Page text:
5 Things To Know Before Making A Will

making a willMaking a will isn't morbid. Planning for the future, even when you're young, is a way to think about your loved ones now. You can change and expand your will as the years go on, but simply starting one will help you think about which possessions you would give to whom; it helps you lay out how you value those close to you. Plus, you can do it pretty easily and inexpensively online.

If you don't take the time to write your will and something does happen to you (again, remind yourself, this isn't morbid!), then the government will decide what to do with your property. We know that you'd rather make those decisions yourself.

Here are some things to keep in mind:

1. Make Your Wishes (And Will) Complete.

First, know your state's laws. For example, while most states require only two witnesses, neither of whom should be beneficiaries, while some require three. Second, make sure that you include all the necessary information. This list of points to remember is a great starting place.

2. Lawyer Optional.

Most people can usually get away with a do-it-yourself will. However, if you have a high net worth and are worried that your will might be contested, consider going the professional route.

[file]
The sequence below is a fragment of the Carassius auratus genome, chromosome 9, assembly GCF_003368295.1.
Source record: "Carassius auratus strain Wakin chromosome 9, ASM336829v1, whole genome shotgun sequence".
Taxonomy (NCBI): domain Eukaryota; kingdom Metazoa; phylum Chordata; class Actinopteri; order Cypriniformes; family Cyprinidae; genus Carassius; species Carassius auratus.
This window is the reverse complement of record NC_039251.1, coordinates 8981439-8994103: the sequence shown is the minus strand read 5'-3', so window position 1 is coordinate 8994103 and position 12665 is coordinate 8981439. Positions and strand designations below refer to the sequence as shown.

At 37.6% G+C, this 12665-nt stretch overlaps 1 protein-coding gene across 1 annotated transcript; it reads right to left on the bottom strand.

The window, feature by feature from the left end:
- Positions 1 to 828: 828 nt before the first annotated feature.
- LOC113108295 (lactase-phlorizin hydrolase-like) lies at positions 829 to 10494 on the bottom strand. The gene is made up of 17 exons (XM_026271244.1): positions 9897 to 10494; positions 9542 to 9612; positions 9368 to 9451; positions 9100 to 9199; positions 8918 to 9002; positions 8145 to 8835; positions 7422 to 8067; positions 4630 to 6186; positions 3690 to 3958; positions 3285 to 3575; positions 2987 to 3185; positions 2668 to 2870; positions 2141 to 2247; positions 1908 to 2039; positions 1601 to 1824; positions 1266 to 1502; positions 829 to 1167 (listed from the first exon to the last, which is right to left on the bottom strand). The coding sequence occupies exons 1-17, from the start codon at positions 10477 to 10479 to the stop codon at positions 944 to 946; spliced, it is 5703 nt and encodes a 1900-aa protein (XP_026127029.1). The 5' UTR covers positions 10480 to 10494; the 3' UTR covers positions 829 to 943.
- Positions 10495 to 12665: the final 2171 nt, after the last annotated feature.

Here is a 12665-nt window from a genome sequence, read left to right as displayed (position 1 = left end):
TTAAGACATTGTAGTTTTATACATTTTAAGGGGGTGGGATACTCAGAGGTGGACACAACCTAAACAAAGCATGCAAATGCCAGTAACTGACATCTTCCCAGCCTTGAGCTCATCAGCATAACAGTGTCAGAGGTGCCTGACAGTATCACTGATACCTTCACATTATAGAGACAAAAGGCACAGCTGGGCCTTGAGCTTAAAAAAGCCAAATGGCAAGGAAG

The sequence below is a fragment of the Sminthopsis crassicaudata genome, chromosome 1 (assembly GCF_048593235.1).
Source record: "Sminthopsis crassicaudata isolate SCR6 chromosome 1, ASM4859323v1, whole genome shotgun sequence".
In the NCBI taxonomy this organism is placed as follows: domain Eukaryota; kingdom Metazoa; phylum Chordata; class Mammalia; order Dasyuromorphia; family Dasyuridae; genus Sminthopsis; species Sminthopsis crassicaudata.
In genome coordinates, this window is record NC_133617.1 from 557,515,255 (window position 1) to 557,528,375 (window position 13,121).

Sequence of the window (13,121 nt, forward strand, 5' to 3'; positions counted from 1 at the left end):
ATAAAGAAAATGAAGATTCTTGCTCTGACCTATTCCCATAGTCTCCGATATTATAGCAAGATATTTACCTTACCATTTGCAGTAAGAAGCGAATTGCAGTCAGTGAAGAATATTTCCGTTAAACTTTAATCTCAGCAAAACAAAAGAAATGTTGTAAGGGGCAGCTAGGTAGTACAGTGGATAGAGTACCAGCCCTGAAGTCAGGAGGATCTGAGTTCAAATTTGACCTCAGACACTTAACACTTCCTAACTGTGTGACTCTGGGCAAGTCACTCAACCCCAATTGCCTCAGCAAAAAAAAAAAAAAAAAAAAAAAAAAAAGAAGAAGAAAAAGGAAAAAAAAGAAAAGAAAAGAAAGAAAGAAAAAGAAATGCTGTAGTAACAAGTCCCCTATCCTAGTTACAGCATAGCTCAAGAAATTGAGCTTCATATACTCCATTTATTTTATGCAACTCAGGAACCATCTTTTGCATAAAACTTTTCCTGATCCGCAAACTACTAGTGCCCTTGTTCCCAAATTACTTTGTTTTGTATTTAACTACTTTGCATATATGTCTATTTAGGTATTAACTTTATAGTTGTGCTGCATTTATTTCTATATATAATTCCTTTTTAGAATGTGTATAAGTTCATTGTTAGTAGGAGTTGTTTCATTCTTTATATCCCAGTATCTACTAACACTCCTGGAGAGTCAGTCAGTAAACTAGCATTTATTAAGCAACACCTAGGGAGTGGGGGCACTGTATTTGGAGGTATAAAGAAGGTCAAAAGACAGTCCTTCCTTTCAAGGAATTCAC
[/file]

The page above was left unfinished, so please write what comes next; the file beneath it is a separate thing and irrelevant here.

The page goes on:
3. Keep It Current.

Update your will whenever you make a life change, like marriage, having a baby, or moving. Make sure to indicate in each draft that you are revoking all other versions. Bonus: Having multiple wills that establish a pattern of your wishes will help if your final will is ever contended.

4. Name An Executor.

Unlike witnesses, it's okay for the executor to be a benefactor; a trusted family member, friend, or attorney will do just fine. Discuss your will and your wishes with him or her. This is the person who must locate the other beneficiaries of your will, close out your credit cards and other accounts, get your bank accounts, and generally fulfill your last wishes.

5. Make Extra Copies.

Make several copies of your will and keep them in a safe place. Make sure that your executor has access to them.

Now, Draft The Will Itself.

If you want to make a will yourself, there are plenty of online options. Though most aren't free, they are fairly inexpensive, starting around $15. Here are a few with good reviews:
-Suze Orman Will & Trust Kit ($13.50)
-Quicken WillMaker Plus ($40)

Although we don't endorse them, here are some more sites to use as a jumping off point:


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